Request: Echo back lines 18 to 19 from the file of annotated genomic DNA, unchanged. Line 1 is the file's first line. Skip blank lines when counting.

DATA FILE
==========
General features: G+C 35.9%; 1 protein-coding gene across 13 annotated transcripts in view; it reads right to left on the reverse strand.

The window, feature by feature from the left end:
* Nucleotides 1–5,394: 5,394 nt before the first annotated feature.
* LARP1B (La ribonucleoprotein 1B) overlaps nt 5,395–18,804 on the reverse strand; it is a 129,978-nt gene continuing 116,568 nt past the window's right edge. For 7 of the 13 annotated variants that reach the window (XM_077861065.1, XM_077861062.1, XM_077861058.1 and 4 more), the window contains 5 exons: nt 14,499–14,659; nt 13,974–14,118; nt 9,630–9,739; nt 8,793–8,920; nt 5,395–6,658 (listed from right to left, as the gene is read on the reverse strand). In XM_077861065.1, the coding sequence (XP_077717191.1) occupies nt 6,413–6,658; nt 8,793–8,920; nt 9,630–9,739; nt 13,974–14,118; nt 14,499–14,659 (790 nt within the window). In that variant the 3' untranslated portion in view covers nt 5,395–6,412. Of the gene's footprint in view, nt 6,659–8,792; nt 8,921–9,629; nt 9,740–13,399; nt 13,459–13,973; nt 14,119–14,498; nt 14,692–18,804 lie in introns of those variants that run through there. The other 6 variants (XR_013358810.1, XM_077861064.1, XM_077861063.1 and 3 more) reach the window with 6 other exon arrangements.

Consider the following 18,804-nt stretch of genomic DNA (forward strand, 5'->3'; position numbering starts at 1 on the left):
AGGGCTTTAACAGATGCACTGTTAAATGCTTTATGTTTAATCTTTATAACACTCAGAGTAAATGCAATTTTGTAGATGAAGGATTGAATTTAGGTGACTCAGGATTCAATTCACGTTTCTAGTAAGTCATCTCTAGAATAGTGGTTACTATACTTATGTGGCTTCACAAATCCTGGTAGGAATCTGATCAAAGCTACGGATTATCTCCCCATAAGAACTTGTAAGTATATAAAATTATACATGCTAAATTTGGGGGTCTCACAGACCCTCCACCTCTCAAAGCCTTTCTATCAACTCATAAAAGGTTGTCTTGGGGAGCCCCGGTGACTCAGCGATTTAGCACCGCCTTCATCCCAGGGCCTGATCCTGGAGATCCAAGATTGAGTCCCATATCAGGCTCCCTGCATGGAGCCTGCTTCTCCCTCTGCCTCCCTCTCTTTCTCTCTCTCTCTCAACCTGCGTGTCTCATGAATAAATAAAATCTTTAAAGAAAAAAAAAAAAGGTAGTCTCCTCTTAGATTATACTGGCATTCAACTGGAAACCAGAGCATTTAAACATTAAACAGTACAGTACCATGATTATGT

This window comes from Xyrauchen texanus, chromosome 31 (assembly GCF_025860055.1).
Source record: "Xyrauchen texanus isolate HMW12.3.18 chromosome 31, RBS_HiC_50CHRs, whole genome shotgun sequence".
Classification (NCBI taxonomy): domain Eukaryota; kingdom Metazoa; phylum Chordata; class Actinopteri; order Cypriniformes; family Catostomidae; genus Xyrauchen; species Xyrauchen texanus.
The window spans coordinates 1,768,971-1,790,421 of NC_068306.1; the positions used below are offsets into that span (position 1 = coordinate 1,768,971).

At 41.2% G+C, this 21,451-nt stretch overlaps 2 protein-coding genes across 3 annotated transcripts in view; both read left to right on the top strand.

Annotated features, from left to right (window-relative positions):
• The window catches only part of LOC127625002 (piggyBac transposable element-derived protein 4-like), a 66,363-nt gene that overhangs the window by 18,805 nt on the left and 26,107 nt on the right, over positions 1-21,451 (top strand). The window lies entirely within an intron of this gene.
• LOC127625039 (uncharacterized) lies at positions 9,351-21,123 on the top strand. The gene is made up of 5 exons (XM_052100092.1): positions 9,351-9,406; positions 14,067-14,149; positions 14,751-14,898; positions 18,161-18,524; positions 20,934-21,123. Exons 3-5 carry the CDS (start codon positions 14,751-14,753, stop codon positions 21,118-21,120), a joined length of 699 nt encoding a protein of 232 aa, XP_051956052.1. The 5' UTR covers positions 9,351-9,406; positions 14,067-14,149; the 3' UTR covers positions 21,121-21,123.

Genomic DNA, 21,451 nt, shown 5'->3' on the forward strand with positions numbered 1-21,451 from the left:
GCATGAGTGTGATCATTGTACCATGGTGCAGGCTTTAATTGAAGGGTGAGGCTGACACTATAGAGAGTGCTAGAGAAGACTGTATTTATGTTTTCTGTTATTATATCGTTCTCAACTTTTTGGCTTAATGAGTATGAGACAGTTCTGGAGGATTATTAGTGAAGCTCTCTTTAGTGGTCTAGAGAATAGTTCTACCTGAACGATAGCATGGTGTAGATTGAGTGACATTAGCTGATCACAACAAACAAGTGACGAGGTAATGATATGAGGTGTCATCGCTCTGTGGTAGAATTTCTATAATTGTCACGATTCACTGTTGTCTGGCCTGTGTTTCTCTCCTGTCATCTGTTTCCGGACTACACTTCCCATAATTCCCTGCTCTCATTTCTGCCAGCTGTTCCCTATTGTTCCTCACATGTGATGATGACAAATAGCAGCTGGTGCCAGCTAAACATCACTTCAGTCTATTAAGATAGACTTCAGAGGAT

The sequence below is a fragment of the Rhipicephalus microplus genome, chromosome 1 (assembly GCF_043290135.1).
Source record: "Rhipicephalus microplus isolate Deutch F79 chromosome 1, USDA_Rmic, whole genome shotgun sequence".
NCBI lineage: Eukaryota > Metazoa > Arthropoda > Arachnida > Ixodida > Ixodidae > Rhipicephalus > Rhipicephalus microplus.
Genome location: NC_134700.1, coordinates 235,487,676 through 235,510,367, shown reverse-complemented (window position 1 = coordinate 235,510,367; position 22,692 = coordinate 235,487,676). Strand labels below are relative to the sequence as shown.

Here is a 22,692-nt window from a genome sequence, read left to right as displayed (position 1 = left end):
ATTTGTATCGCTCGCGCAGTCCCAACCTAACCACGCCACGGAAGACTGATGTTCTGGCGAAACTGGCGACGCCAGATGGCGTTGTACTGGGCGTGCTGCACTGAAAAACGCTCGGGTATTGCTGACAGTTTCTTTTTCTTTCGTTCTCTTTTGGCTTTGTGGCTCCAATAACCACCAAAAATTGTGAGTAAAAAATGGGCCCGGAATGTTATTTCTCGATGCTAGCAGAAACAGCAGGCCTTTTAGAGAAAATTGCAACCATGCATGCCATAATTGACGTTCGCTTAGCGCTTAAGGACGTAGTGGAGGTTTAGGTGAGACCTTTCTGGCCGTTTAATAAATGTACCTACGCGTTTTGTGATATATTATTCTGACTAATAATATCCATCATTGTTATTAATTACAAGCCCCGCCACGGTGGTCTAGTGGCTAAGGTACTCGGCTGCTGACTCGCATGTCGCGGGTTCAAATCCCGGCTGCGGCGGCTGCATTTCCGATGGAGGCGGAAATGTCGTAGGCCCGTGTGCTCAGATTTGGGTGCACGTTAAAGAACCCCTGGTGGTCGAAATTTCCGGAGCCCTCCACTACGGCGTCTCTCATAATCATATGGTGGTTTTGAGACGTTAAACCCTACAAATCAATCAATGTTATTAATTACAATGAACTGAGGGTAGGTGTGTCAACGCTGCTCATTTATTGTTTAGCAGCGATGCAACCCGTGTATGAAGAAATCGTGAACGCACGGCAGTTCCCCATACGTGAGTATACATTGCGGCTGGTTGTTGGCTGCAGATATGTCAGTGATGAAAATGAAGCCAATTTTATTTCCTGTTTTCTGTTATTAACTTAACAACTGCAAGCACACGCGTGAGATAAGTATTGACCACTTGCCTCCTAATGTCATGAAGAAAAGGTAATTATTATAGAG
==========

Source record: "Rhipicephalus microplus isolate Deutch F79 chromosome 1, USDA_Rmic, whole genome shotgun sequence".
NCBI lineage: Eukaryota > Metazoa > Arthropoda > Arachnida > Ixodida > Ixodidae > Rhipicephalus > Rhipicephalus microplus.